Luxury fashion brand Michael Kors says it has reached a nearly $1.2 billion deal to acquire footwear and accessories brand Jimmy Choo.
The boards of both companies have approved the deal, which is expected to close in the fourth quarter of 2017.
Michael Kors is “trying to shore up declining demand for expensive handbags,” NPR’s Yuki Noguchi tells our Newscast unit. Here is more from Yuki:
“The main product that built the Michael Kors fashion empire is handbags. But intense price competition and declining demand has cut into that luxury market. The Kors brand helped further that trend by selling a good portion of its wares in department stores, which heavily discounted prices, making it difficult to get customers to buy their products at full price. By buying the Jimmy Choo brand, the company is hoping to capitalize on increasing sales for high-end shoes.”
Michael Kors said in May that “sales at stores established for more than a year fell 14 percent in its fiscal fourth quarter,” according to Reuters.
Jimmy Choo announced that it was up for sale in April, the wire service reported, “after its majority-owner JAB, the investment vehicle of Germany’s billionaire Reimann family, signaled its intention to focus on consumer goods instead.”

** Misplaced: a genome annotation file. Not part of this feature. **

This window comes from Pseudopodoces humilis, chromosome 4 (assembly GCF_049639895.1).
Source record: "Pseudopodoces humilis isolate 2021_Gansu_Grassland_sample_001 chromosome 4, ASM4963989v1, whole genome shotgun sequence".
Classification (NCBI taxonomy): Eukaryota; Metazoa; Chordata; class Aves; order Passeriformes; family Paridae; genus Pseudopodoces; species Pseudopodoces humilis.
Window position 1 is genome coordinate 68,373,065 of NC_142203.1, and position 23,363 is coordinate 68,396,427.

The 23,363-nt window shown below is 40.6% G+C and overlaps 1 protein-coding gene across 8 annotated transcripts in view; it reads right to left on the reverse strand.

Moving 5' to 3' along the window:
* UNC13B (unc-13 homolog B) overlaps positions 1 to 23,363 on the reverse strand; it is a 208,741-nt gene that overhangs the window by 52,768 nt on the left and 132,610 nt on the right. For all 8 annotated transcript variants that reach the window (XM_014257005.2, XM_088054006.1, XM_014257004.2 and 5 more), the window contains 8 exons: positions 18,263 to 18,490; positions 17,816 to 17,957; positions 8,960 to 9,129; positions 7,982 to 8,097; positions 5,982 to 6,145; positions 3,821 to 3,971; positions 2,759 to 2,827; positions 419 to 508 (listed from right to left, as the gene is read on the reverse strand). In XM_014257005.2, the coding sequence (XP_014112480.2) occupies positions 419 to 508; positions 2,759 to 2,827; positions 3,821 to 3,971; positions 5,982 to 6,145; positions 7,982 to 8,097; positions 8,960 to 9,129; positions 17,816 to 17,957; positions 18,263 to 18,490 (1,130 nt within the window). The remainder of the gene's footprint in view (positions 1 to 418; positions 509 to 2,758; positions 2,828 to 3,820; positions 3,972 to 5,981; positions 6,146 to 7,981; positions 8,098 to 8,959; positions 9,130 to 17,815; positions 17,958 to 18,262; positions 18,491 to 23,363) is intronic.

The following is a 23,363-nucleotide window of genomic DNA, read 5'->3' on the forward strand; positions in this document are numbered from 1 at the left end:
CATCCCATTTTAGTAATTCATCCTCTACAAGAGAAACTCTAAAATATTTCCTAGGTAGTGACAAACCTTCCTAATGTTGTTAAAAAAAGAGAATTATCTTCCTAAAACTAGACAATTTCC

In a conference call, Michael Kors CEO John D. Idol said he believes Jimmy Choo “can more than double its sales to $1 billion annually.” The two brands will continue to operate “very independently,” he added, but will together make up a “global fashion luxury group.”
The acquisition is aimed at diversifying the company’s product offerings, particularly in terms of men’s footwear, which Idol described as a “hidden jewel.”
Pierre Denis, the CEO of Jimmy Choo, said in a statement that “our two companies share the same vision of style and trend leadership.”
Michael Kors executives touted the geographic diversity of Jimmy Choo stores. And, Idol added that “from a luxury standpoint, they are one of the under-penetrated companies in terms of retail locations in the world compared to the other luxury competitors,” stressing that there is room for expansion.
Expansion could be dangerous, however, as Bloomberg columnists Chris Hughes and Shelly Banjo wrote: “The risk for Kors is that it devalues the legacy it has acquired.”
Two months ago, another major luxury acquisition was announced — Coach said it is purchasing Kate Spade in a $2.4 billion deal.